Spiraea – Spiraea
There are about 80 species of the genus Spiraea throughout the world. Spireas are important ornamental shrubs. Most of the important ornamentals have been introduced from China and Japan. A common habitat for the genus in general seems to be in riparian areas, bogs, or other wetland habitats. However, the eastern and western forms of birchleaf spirea occur on drier upland sites than do other species. They seem to achieve their greatest stature and best growth following disturbances such as fire or flooding that remove the overtopping trees and thus make light and other resources more available. Native spireas are generally 1 to 2 m tall. Plants growing at higher elevations tend to be shorter in stature than those at low elevations. Individual plant form tends to be a multi-stemmed clump arising from basal sprouting. Many species are rhizomatous and capable of forming dense stands. Individual flowers are very small (1.5 mm) and perfect. They are borne in terminal clusters of various sizes shapes and colors (white and pink deep rose). Seeds are borne in a follicle and measure 2 to 3 mm in length. Dispersal begins when the fruit becomes straw-colored or light brown and splits down one side.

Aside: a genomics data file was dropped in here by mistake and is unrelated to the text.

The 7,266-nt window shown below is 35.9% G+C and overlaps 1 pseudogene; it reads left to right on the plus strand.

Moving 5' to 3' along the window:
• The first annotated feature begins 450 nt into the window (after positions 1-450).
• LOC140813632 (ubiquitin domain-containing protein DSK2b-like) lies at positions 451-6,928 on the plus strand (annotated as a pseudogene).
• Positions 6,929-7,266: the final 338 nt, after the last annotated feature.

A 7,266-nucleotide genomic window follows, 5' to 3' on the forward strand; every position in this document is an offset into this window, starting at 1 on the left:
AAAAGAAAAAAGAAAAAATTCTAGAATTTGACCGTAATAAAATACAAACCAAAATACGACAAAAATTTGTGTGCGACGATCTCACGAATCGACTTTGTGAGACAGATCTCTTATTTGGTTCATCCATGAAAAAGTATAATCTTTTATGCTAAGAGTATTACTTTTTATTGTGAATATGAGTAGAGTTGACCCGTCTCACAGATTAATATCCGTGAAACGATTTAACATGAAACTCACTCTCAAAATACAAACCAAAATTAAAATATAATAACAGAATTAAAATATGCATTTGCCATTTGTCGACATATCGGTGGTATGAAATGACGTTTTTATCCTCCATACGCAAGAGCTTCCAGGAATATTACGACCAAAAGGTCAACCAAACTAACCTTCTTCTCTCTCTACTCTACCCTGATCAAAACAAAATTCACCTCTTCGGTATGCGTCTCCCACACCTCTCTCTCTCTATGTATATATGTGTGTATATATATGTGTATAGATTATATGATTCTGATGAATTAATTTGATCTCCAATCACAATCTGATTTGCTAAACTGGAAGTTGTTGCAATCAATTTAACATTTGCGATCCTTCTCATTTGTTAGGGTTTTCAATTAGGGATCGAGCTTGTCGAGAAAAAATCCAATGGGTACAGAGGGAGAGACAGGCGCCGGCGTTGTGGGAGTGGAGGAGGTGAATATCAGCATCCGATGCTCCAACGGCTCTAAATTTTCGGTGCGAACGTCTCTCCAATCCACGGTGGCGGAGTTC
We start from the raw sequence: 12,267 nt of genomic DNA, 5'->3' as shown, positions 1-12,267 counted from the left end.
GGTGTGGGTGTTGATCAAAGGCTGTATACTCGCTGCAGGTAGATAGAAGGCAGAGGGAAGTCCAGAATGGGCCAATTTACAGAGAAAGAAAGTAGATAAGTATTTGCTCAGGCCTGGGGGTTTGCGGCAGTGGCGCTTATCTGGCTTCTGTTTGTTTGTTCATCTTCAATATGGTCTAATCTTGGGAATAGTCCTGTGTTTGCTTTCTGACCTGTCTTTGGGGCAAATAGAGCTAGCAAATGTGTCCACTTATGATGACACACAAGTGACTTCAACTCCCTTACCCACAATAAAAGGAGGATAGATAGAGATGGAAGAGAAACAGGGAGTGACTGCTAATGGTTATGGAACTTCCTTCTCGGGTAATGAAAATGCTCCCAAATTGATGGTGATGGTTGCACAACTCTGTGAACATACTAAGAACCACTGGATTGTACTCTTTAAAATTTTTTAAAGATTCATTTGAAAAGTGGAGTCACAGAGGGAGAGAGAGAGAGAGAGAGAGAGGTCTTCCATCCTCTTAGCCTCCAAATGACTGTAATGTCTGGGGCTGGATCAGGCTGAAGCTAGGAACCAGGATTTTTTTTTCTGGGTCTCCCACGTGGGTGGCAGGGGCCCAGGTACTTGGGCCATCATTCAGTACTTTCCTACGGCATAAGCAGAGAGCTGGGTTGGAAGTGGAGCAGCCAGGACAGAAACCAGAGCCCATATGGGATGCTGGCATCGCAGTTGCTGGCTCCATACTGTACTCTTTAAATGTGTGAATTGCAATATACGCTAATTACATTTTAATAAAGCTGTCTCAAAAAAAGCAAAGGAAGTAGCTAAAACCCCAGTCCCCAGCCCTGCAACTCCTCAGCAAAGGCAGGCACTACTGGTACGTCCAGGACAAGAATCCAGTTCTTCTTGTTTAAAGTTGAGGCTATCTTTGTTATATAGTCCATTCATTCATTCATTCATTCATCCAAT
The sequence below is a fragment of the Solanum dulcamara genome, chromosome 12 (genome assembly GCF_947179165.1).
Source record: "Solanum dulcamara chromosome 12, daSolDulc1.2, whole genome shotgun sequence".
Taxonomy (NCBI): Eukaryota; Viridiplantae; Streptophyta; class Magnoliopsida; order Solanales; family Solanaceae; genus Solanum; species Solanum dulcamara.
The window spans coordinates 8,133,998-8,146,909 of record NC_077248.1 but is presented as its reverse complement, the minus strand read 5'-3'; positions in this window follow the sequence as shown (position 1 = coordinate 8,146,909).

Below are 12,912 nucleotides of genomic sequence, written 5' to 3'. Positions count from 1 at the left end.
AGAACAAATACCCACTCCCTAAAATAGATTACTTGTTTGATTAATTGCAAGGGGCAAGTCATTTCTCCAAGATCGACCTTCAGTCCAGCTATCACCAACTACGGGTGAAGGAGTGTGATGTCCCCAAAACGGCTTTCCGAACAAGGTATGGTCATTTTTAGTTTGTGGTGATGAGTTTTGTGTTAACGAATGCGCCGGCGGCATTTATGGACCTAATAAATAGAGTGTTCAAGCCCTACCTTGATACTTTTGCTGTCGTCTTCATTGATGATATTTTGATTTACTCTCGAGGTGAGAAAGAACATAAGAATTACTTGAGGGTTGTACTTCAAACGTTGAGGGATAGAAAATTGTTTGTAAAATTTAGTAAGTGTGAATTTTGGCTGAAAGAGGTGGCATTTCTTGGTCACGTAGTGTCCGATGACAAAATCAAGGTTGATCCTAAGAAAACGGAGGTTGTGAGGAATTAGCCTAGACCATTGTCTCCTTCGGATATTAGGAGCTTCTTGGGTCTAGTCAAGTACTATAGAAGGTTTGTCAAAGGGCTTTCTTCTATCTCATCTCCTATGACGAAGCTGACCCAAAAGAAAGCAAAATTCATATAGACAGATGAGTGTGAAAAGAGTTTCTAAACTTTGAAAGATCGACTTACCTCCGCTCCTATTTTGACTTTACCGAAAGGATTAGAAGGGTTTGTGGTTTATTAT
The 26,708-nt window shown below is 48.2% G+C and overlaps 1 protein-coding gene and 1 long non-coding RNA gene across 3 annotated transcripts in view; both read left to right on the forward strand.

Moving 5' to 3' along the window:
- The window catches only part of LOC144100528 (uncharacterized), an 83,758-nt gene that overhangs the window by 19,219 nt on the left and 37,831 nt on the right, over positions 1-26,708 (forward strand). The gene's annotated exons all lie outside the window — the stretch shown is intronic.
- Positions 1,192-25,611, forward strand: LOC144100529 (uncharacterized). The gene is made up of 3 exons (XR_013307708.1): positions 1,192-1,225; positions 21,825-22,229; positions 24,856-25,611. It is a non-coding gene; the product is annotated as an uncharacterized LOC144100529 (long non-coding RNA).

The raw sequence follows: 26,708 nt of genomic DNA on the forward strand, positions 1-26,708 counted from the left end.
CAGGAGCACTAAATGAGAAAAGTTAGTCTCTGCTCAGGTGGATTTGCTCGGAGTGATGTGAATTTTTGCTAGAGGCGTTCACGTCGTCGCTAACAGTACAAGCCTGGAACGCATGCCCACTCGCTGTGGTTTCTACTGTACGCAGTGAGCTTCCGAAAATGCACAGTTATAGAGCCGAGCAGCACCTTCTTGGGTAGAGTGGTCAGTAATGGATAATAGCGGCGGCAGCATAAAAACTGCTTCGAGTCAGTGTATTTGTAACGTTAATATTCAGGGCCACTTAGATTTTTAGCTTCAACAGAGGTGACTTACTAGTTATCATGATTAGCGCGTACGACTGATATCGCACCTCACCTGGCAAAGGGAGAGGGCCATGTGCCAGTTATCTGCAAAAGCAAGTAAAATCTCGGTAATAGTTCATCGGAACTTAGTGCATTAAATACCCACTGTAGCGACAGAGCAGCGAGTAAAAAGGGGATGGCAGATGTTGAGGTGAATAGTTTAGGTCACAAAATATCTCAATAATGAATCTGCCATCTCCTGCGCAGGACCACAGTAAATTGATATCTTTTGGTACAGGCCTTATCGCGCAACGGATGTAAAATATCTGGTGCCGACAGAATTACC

Guide to Identify Presented Species of Genus Spiraea
S. betulifolia – White Spiraea
Spreading shrub, about 25-60 cm tall. Moist to dry mountain slopes. Flowers white, many in clusters 3-8 cm broad. The 5 petals 2 mm long. Leaves alternate, oval, about 2-7 cm long, coarsely sharp-toothed.
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